A revealing map of who wants to move to the U.S.

Article author: 
Max Fisher
Article date: 
22 March 2013
Article category: 
Our American Future
Article Body: 

Share of population that would like to move to the United States


Gallup released some new data this week on migration, for which they asked people from 154 countries if they would like to migrate, and if so where to. The United States was by far the most popular destination; Gallup estimates that 138 million people would like to relocate there. The United Kingdom was the second-most popular, with 42 million potential migrants, followed by Canada, France and Saudi Arabia.

Those numbers are so high that I wondered how many people in particular countries want to move to the United States. Gallup actually posted some of those numbers on its Web site and when I asked for more, kindly sent them over. I’ve mapped out the data above.

It turns out that there are 44 countries where, according to Gallup’s data, more than 5 percent of the adult population say say they would like to move to the United States. Five percent! That’s a remarkably large share. In 15 of those countries, the proportion of the population that wants to move to the United States is above 10 percent. And there are three countries where more than a quarter of the adult population would like to move here: Liberia, Sierra Leone and the Dominican Republic.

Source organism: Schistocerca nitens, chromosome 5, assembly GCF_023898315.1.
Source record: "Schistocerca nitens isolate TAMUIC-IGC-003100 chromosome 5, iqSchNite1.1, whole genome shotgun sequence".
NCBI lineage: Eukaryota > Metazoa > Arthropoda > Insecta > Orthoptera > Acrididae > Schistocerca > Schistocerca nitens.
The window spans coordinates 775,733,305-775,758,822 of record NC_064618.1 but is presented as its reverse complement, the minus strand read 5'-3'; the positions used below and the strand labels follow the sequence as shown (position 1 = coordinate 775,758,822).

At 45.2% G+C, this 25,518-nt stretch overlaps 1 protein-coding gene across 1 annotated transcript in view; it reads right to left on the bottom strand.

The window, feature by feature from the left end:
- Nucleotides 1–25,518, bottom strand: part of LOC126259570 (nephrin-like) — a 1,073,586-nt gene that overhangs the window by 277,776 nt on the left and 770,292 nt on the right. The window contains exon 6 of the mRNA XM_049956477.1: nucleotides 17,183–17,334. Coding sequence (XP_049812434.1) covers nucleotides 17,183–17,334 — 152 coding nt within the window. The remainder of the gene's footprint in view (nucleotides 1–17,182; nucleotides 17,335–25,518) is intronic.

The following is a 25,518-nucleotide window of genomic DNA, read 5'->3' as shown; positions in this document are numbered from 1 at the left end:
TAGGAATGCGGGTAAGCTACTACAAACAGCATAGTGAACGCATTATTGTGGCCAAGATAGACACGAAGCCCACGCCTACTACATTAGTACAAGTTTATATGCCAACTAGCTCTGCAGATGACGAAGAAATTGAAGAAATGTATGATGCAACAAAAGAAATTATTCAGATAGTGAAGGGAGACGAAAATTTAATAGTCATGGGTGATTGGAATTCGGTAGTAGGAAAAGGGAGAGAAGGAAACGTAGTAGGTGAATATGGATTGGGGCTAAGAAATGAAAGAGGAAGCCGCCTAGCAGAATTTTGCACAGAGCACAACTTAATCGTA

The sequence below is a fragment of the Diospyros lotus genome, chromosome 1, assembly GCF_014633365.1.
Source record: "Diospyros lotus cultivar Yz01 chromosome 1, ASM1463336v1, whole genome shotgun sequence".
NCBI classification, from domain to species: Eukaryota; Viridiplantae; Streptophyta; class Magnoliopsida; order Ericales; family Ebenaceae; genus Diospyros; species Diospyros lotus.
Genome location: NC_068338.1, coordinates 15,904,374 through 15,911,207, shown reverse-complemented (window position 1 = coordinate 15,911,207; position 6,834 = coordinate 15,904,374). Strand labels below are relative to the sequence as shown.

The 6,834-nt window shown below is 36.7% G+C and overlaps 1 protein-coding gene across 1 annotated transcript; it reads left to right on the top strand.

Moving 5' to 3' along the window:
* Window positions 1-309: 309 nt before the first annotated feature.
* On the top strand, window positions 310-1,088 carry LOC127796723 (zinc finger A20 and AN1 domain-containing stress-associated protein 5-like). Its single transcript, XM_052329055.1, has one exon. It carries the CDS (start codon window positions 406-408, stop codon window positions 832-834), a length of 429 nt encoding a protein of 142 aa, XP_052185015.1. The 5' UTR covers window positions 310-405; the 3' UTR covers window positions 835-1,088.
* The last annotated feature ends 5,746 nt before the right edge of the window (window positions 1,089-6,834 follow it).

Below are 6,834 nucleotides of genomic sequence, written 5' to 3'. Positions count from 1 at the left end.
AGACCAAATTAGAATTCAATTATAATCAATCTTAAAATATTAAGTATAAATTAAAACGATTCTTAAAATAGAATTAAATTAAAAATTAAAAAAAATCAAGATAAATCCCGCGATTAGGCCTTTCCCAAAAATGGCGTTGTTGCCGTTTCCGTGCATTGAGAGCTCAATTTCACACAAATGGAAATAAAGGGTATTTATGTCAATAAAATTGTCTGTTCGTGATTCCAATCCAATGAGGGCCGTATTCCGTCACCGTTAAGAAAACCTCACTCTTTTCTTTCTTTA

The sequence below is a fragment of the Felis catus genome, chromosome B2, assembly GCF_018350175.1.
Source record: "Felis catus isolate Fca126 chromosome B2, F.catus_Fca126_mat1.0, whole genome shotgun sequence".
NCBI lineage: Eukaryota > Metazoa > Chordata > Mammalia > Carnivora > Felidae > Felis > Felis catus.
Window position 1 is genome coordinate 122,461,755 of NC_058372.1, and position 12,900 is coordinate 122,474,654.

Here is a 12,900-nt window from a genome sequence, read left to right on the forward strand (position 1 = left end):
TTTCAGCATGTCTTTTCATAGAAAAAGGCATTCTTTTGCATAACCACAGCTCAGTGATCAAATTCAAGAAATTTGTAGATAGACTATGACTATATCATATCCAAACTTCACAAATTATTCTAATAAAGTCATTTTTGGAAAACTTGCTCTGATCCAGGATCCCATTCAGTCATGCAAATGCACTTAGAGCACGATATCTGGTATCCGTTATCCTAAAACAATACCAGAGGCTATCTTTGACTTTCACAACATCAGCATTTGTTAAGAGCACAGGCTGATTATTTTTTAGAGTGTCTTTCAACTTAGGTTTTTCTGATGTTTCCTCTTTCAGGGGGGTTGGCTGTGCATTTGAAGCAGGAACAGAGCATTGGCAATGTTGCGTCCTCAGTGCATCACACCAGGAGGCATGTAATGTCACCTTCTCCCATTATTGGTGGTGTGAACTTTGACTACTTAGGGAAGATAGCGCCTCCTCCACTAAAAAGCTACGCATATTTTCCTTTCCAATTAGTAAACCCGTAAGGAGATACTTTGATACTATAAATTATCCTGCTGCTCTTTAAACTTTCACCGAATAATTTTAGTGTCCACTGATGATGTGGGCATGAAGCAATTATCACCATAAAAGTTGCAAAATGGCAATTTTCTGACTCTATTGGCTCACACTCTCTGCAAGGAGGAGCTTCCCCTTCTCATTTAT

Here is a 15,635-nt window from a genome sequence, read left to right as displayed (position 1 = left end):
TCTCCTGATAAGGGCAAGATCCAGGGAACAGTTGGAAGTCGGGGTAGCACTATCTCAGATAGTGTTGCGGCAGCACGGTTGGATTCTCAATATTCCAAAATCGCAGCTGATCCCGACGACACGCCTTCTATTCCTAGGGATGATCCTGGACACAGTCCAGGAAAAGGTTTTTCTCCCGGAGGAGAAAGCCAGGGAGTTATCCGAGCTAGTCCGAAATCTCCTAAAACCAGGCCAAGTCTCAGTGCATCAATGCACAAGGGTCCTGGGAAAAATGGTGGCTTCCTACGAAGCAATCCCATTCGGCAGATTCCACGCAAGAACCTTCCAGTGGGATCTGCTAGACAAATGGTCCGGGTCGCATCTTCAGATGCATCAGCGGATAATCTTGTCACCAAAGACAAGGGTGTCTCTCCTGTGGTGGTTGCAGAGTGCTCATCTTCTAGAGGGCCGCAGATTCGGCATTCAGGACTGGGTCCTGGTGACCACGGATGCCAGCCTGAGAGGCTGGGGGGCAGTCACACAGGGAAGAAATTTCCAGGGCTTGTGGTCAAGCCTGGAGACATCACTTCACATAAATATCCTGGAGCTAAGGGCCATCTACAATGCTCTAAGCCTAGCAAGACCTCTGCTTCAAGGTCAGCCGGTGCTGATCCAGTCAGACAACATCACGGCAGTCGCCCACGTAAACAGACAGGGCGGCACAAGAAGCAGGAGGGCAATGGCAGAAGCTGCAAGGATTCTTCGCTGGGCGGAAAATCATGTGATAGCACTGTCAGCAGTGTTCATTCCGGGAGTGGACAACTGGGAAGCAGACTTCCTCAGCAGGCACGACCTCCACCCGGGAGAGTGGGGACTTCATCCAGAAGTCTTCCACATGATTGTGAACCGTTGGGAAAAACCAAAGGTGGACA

The data do not, as you might expect, always correlate with wealth... Rather, it appears that people in Latin America and sub-Saharan Africa tend have an especially strong desire to the move to the United States, which also tends to have a high favorability rating in those regions...

There are two absences on this map that I found surprising: India and China. There are very large Indian-American and Chinese-American populations here, of course, and a steady stream of arrivals from both countries. It’s possible that the size of the countries made polling more difficult...  Still, even if only 1 percent of India and China wish to become American, that’s still 25 million people.

Finally, consider what would happen if all 138 million of the adults who want to move to the United States were suddenly able to follow through on that. (The cost of uprooting one’s family and making the trip, of course, might be even more limiting than American immigration laws.) The U.S. population would grow to 453 million, and it would be a potentially much more African and Latin community...



As Roy Beck of NumbersUSA has observed, at least four billion people on the planet live below the standard of living in Mexico. We can't import all of those people into the United States, even if they want to come here. They will have to bloom where they are planted.

The United States is the third most populous country, next to India and China. Because of our high levels of consumption, we have a greater impact on our natural sustaining environment than do similar numbers in less developed countries.

We can not grow US population indefinitely within the boundaries of a finite country.